Monday, August 3, 2020

California Communities Go to Court to Hold Polluters Accountable for Sea Level Rise


CALIFORNIA COMMUNITIES CONFRONTING RISING SEA LEVELS FIGHT BACK

Marin and San Mateo Cos., City of Imperial Beach Go to Court to Hold Largest Fossil Fuel Polluters Accountable

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Faced with mounting costs to respond to threats to their communities from rising sea levels, Marin and San Mateo Counties, along with the City of Imperial Beach, filed complaints in California Superior Court to hold accountable 37 oil, gas, and coal companies for the ongoing harm they knew their fossil fuel products would cause by significantly increasing carbon dioxide pollution and contributing to global warming and sea level rise.

The complaint states:

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Defendants have known for nearly 50 years that greenhouse gas pollution from their fossil fuel products has a significant impact on the Earth’s climate and sea levels…. With that knowledge, Defendants took steps to protect their own assets from these threats through immense internal investment in research, infrastructure improvements, and plans to exploit new opportunities in a warming world.

Instead of working to reduce the use and combustion of fossil fuel products, lower the rate of greenhouse gas emissions, minimize the damage associated with continued high use and combustion of such products, and ease the transition to a lower carbon economy, Defendants concealed the dangers, sought to undermine public support for greenhouse gas regulation, and engaged in massive campaigns to promote the ever-increasing use of their products at ever greater volumes.

“The environmental harm these companies knowingly caused to our precious shorelines, and the entire world, and their deliberate efforts to conceal those frightening truths, jeopardizes the public’s health and places the financial burden of those consequences on the taxpayers,” said San Mateo County Board of Supervisors President Don Horsley. “With this legal action, the County of San Mateo and our partners in Marin County and Imperial Beach are standing up for our residents and businesses to hold these companies accountable for their emissions and lay blame where it truly belongs. The damage they’ve caused and continue to cause is unacceptable. But the fact that they’d prioritize their bottom line over the health and security of the public — including children — in the face of hard science is unconscionable.”

The 37 companies named in the complaints are responsible for approximately 20% of all industrial carbon dioxide and methane pollution between 1965-2015, according to calculations based on a peer-reviewed methodology used to analyze the companies’ own data. Further, the well-established body of science known as cumulative carbon correlates these particular amounts of emissions to specific climate change impacts such as warming and rising seas, ocean acidification and atmospheric temperature.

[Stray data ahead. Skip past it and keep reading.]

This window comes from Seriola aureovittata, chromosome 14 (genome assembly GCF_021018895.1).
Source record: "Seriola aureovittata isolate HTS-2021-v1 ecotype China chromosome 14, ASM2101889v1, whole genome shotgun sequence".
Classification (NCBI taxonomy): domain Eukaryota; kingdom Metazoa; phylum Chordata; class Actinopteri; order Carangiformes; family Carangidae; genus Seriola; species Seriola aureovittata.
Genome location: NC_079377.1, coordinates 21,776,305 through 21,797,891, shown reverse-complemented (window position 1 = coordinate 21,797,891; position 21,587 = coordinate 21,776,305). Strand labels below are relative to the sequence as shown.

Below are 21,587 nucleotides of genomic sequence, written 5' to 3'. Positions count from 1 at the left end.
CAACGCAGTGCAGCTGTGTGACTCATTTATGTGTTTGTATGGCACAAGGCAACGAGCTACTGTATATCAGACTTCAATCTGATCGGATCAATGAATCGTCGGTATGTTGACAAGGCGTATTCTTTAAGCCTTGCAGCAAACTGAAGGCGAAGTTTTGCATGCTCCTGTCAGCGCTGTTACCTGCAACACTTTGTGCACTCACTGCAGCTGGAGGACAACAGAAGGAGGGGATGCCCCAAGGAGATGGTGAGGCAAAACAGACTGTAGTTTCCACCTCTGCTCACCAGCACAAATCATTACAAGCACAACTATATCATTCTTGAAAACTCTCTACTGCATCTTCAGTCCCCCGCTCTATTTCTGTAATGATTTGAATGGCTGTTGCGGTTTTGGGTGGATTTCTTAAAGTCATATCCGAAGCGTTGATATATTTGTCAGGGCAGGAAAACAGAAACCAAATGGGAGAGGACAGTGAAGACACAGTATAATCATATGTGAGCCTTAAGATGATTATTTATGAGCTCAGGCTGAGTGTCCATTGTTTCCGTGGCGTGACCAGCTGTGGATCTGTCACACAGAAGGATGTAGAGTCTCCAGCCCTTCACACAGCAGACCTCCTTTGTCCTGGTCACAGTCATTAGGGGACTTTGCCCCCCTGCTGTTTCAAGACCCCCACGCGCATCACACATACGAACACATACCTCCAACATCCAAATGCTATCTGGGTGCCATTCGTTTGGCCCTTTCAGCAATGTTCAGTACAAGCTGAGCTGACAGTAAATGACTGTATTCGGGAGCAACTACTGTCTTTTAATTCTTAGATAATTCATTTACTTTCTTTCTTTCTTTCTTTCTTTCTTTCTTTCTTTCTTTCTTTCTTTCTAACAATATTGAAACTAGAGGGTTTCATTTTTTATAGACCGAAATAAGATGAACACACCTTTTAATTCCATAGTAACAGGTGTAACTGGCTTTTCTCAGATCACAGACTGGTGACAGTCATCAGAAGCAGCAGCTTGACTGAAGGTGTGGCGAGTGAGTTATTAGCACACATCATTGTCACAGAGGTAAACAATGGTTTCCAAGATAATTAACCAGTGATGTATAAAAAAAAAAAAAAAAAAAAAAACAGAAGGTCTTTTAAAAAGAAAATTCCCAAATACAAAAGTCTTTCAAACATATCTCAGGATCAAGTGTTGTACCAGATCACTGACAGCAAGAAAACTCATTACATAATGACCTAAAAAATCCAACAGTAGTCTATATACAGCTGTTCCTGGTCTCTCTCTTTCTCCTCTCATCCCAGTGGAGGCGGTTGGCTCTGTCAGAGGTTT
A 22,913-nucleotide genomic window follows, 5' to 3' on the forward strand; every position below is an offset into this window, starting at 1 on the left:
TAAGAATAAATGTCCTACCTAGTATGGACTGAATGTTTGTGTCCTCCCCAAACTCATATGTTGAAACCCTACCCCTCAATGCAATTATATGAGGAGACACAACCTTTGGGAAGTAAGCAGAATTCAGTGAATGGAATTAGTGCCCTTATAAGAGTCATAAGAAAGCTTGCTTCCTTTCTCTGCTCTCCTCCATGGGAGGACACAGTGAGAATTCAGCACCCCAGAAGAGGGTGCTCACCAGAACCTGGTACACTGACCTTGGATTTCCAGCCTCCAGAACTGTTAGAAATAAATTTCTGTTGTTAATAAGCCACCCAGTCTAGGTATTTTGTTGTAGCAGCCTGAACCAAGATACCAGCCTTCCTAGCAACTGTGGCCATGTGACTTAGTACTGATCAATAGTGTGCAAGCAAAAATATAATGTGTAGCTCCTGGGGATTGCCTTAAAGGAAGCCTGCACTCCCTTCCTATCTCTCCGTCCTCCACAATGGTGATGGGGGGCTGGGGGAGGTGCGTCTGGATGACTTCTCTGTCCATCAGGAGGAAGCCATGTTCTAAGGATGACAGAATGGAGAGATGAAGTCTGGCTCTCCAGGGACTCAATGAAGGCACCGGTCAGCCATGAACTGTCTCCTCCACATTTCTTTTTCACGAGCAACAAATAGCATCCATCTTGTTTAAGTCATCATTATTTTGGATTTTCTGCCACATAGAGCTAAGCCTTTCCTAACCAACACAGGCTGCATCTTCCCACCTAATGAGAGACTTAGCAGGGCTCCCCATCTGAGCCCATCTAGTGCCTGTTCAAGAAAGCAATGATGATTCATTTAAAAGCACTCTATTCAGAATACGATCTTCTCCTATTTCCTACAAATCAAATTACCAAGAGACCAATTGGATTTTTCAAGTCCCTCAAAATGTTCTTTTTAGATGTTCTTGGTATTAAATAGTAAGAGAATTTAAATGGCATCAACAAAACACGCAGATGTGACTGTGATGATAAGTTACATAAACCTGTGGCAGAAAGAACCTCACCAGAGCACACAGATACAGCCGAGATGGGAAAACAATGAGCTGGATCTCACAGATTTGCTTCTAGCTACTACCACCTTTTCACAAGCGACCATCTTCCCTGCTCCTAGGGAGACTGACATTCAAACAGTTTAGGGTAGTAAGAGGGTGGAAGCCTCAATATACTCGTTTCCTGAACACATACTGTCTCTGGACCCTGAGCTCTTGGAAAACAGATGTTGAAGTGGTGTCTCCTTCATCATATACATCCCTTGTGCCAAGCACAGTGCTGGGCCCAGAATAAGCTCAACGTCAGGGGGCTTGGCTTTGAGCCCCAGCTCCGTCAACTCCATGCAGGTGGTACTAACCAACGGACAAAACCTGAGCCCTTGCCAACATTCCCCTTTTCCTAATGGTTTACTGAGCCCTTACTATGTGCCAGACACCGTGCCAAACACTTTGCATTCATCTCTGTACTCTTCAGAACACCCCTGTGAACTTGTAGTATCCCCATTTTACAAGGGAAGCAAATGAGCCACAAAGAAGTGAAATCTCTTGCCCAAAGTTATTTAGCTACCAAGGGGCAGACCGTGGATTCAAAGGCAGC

“Sea level rise is here and we’re experiencing it first hand in Marin, as roadways continually flood with king tides and storms,” said Marin County Supervisor Kate Sears. “The best available science shows billions of dollars of homes, businesses, roads and other facilities, as well as thousands of acres of beaches, wetlands and habitat areas, are at risk from rising seas and more severe storms. The cost of trying to protect them, and the human anguish over those that will be lost, will be shocking and crippling.”

In Marin County, more than 12,000 homes, businesses and institutions could be at risk from tides and surge flooding by the end of the century, with the vulnerable properties assessed at nearly $16 billion. San Mateo County has been called ground zero for sea level rise impacts due to the value of infrastructure and people at risk. A 2009 Pacific Institute report calculated that San Mateo County has more at risk in terms of parcel value and number of people than any other county in the state. And Imperial Beach, the city with the highest poverty rate in San Diego County, expects sea level rise to flood wastewater and stormwater infrastructure, roads, private property and two elementary schools.

“Sea level rise is harming Imperial Beach and threatening our future,” said Serge Dedina, mayor of the San Diego County municipality.  “As a low-income coastal community, we have no capacity to pay for the adaptation measures needed to protect ourselves from these impacts.  It is unfair to force citizens, business owners and taxpayers to fend for ourselves when the source of the problem is so clear.  It is more critical than ever that we hold those corporate polluters accountable.

The plaintiffs filing this complaint are represented by their respective county and city attorneys, and assisted by outside counsel from Sher Edling, LLP.

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Related:

Coronado Climate Change:  Fact vs Fiction

Explore Sea Level and Coastal Flood Risks

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